Simon Martinelli is a software developer with extensive experience in Java. With contributions to JSRs and talks in multiple international events, he is an established figure in the Java world! He is one of the winners of the Vaadin Community Award 2021.
How do you see the recent evolution of Java and its future?
It is great to see Java evolving again. After the move to Oracle, it was stuck.
The only problem I see is that a lot of people can't keep up with the fast pace of new releases. But people should try to get on the new versions as early as possible. Before, there was a lot of time between the releases, but there were also many more new features to learn. Now with the previews, it's easier to check out the new stuff.
My problem is more that I work for many customers and every customer is on a different Java version. And then I have to take care of checking which features are available in the version that the customer uses.
What kind of projects are you working on at the moment?
The main project is the migration of an Oracle Forms ERP product to a modern web stack with Vaadin. Besides that, I have a few Vaadin consulting projects and one project to evolve the XML standard for police and judicial data of the Swiss government.
How did you discover Vaadin?
My first contact with Vaadin was in a project for Swiss Railways a few years ago. But after that, I didn't use Vaadin anymore. Then, in 2019, I was asked to help with the migration of the ERP product I mentioned before. It was perfect timing, because Vaadin 10 had just been released!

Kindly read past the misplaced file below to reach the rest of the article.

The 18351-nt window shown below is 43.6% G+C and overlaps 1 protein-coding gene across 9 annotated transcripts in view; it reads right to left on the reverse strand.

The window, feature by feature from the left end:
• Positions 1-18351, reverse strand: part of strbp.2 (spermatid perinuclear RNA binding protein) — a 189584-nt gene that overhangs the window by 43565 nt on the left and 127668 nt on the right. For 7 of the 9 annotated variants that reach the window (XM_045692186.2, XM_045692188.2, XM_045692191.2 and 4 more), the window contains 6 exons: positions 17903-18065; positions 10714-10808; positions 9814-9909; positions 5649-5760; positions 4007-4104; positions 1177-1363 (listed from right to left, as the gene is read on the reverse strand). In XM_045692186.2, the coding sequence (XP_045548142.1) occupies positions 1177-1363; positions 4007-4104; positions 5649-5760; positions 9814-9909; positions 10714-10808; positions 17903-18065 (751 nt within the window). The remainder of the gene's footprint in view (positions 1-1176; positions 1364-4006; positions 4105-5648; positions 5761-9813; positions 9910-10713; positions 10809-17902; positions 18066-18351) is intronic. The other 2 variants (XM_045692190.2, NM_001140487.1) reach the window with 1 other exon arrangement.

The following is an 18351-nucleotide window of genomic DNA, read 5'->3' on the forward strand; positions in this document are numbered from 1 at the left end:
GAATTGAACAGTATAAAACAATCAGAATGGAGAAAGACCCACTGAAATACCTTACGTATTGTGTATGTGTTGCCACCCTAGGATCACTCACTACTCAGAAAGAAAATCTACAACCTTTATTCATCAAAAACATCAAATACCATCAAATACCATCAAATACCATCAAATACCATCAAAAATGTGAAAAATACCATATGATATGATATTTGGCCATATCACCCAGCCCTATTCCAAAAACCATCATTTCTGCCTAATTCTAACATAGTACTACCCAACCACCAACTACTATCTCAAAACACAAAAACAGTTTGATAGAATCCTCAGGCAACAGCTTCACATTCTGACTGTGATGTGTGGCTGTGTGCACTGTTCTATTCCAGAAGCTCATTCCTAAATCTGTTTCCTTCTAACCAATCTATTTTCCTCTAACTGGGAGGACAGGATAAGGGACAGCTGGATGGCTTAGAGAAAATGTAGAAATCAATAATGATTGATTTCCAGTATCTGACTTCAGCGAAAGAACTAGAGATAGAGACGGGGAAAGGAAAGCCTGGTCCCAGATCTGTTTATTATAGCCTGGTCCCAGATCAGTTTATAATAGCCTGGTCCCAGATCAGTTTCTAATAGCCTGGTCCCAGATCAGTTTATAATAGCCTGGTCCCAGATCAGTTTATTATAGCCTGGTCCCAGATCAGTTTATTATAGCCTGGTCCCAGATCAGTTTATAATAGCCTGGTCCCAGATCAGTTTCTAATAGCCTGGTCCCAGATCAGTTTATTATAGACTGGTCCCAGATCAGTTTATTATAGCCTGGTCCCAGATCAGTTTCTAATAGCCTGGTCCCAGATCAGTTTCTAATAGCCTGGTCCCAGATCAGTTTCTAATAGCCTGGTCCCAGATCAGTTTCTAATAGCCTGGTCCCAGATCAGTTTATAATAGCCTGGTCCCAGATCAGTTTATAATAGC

What were the most important features introduced in Vaadin 10 back then?
First of all, the fact that it is based on web components and embraces HTTP through routing. The Vaadin components are superior, but there are also many great 3rd party components, plus you can integrate any web component by yourself. Routing is important if you want to bookmark a page or send a link to a specific page in an email, for example.
I also like Server Push, because there is always some kind of background processing that, once finished, must be announced to the user in the browser.
Are these features important when deciding to migrate applications from Oracle Forms to Vaadin?
Exactly. The most important features are the Grid component with lazy loading, and data binding helpers. Most of the functionality is CRUD operations (create, read, update, delete) of huge amounts of data. Vaadin's Grid component makes it very easy and performant to scroll through this data. The Binder class helps with the validation and conversion of the entered data. There is even a version that supports the Java Bean Validation API.
Simon, thank you very much for the work you have done in the Vaadin and Java communities. The Vaadin Community Award is more than deserved!
It is my pleasure and I feel honored. Thank you very much. I'm very happy to be part of this great community. I hope I can help many more Java developers to recognize that it's much simpler to write a web application in Java than to move to Angular or React, where you will have to learn a completely new ecosystem.